- The Washington Times - Monday, June 30, 2003

Life gets real for some of our European friends. The fat comes home to roost. Fortunately, the roosts are reinforced.

German Chancellor Gerhard Schroeder, who has fashioned his survival at home by sneering at America and particularly at George W. and his fearless tax-cutters, yesterday ordered — please sit down while reading this — a dramatic (gasp!) tax cut.

Not a minute too soon, either. The German unemployment rate is bumping 11 percent and his constituents, their appetites no longer sated by insults and screeds at the United States, are making frightening noises.

Herr Schroeder proposes cuts modest by American standards — about 5 percent for the lowest-paid workers, about 6 percent for the highest-paid and on average about 10 percent — but the very idea is hard for socialists to swallow. They yearn for the day when the government takes it all and gives back what the pointy-headed theorists who can’t park a bicycle straight think the worker ought to have (which won’t be much).

Hard to swallow in Berlin, but delicious here on the Potomac. Herr Schroeder, trying out unaccustomed tax-cut rhetoric, sounds a lot like, umm, George W. Bush: “Ten percent less income tax means 10 percent more consumption.”

The tax cuts follow by barely a week an admonition to Germans, by their own economic minister, Wolfgang Clement, to get off their ample bottoms and get to work. He wants to cut out some holidays and increase the working hours. “With regards to holidays,” he said, “public days off and working hours, we have without a doubt reached our limit. Anyone who compares our holiday calendar with that of other countries can really start to worry.”

In fact, Germany tops Europe with freizeit, or free time. German law decrees that every worker get a full month’s vacation and 13 holidays. The minister aimed his remarks particularly at steelworkers in what used to be East Germany, where unemployment is at nearly 20 percent but the steelworkers, far from being grateful for work, are striking for a 35-hour week.

Herr Clement’s economists calculate that a modest cut in holidays or a mere one-hour increase in the workweek would boost the economy by 1.6 percent. Next year, when weekends will be expanded by several public holidays, economists expect an anemic growth rate of just half of 1 percent.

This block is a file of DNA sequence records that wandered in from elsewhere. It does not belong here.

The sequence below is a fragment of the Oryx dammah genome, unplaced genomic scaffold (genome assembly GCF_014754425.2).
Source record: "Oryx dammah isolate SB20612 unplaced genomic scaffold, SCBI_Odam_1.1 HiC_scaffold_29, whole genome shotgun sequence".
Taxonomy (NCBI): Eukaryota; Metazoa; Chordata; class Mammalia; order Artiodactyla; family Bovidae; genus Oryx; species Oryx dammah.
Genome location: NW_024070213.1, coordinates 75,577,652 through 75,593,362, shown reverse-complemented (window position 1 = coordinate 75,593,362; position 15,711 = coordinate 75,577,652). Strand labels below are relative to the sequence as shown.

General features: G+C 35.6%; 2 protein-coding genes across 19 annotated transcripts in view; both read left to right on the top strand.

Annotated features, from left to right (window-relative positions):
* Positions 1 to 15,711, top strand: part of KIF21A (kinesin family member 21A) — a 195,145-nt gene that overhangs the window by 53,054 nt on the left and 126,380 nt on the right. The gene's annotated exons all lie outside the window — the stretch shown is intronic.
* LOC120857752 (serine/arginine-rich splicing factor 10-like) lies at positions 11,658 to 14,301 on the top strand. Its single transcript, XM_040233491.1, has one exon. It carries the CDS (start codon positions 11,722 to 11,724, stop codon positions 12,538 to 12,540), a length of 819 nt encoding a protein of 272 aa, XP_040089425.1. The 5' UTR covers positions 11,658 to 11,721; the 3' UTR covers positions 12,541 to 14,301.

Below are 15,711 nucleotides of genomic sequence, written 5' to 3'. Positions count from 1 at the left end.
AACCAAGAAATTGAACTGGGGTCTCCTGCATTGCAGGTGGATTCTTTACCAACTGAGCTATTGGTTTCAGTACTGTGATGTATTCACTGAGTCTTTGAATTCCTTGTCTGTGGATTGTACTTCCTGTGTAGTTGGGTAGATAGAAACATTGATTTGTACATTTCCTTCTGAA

More work might or might not trim the unemployment rate and cure what ails German industry, once the standard of the world, but certain German hoteliers are exploiting the here and now. Hotels, set down in the faraway foreign sun, such as Cancun, will cater to “overweight holidaymakers.”

“Our belief is that holidays should be fun,” Jurriaan Klink (no kin of the famous Col. Klink, bane of “Hogan’s Heroes”) tells London’s Daily Telegraph. “Even for people who have to wear XXL clothes. We want larger guests and we want to make them feel welcome and not discriminated against, whether on the beach or by the pool.” The first of Mr. Klink’s XXL Club Resorts even employs flabby waiters, pudgy pool boys and pleasantly plump chambermaids to make guests feel better about themselves.

Once plopped down in Mexico, guests relax on reinforced beds on reinforced floors and bathe in oversized bathtubs. Doorways are wider than ordinary and beds measure six feet by six feet. “People with plenty of pounds like the freedom to move around, even in the bath,” he says.

Germans, like Americans, are bigger than ever. Forty percent of German adults are overweight, and so are 20 percent of German children. That’s why Mr. Klink and his Mexican partner are targeting Germany. One man’s dilemma is another man’s opportunity. “Many business sectors have awakened to the fact that people are getting larger,” he says.

Not just in Germany. Mr. Klink wanted to target American blubber, too, but in the wake of September 11, Americans, lean, mean and otherwise, have avoided airports, airplanes and resorts.

Exporting blubberbutts and their credit cards to Mexico is not exactly what Herr Schroeder has in mind, of course, and the idea of cutting taxes is such anathema to socialist doctrine that his tax cuts, which will put more than $15 billion back into workers’ pockets, is not yet a done deal. Conservatives in the parliament, no fans of supply-side economics, insist that Germany can’t afford to cut taxes even if it eventually returns more revenue to the treasury. But Herr Schroeder’s left-leaning parliamentary allies, frightened by the economic news, are persuaded that cutting fat out of the government might be less painful than cutting fat out of big Aryan bottoms. Appetizing or not, the chancellor, who may or may not fear the wurst, has to eat his words.

Wesley Pruden is editor in chief of The Times.


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